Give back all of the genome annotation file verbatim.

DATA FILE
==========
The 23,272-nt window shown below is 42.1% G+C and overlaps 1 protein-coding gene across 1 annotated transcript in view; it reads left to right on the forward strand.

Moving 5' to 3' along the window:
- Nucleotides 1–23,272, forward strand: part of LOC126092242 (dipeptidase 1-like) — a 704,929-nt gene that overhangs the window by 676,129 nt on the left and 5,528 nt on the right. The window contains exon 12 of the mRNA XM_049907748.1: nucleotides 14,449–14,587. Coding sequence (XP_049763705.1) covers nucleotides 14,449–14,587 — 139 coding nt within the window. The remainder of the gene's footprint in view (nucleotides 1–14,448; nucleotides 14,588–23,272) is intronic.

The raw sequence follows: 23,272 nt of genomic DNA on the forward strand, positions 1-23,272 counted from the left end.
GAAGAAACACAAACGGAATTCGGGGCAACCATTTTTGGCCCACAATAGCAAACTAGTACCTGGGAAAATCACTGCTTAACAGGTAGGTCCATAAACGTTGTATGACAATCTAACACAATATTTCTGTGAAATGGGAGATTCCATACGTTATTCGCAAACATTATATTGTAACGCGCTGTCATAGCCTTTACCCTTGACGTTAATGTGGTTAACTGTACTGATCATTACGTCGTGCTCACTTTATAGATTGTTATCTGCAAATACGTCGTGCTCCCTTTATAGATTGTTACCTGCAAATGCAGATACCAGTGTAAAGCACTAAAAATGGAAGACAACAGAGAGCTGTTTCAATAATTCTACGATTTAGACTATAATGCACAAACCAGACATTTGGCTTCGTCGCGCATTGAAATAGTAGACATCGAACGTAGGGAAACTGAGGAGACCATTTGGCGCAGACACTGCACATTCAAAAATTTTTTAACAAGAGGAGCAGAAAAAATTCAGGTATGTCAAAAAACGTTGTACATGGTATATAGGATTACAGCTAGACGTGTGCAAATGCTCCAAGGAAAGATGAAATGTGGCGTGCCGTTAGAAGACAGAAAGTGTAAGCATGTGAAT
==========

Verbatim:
The 23,272-nt window shown below is 42.1% G+C and overlaps 1 protein-coding gene across 1 annotated transcript in view; it reads left to right on the forward strand.

Moving 5' to 3' along the window:
- Nucleotides 1–23,272, forward strand: part of LOC126092242 (dipeptidase 1-like) — a 704,929-nt gene that overhangs the window by 676,129 nt on the left and 5,528 nt on the right. The window contains exon 12 of the mRNA XM_049907748.1: nucleotides 14,449–14,587. Coding sequence (XP_049763705.1) covers nucleotides 14,449–14,587 — 139 coding nt within the window. The remainder of the gene's footprint in view (nucleotides 1–14,448; nucleotides 14,588–23,272) is intronic.

The raw sequence follows: 23,272 nt of genomic DNA on the forward strand, positions 1-23,272 counted from the left end.
GAAGAAACACAAACGGAATTCGGGGCAACCATTTTTGGCCCACAATAGCAAACTAGTACCTGGGAAAATCACTGCTTAACAGGTAGGTCCATAAACGTTGTATGACAATCTAACACAATATTTCTGTGAAATGGGAGATTCCATACGTTATTCGCAAACATTATATTGTAACGCGCTGTCATAGCCTTTACCCTTGACGTTAATGTGGTTAACTGTACTGATCATTACGTCGTGCTCACTTTATAGATTGTTATCTGCAAATACGTCGTGCTCCCTTTATAGATTGTTACCTGCAAATGCAGATACCAGTGTAAAGCACTAAAAATGGAAGACAACAGAGAGCTGTTTCAATAATTCTACGATTTAGACTATAATGCACAAACCAGACATTTGGCTTCGTCGCGCATTGAAATAGTAGACATCGAACGTAGGGAAACTGAGGAGACCATTTGGCGCAGACACTGCACATTCAAAAATTTTTTAACAAGAGGAGCAGAAAAAATTCAGGTATGTCAAAAAACGTTGTACATGGTATATAGGATTACAGCTAGACGTGTGCAAATGCTCCAAGGAAAGATGAAATGTGGCGTGCCGTTAGAAGACAGAAAGTGTAAGCATGTGAAT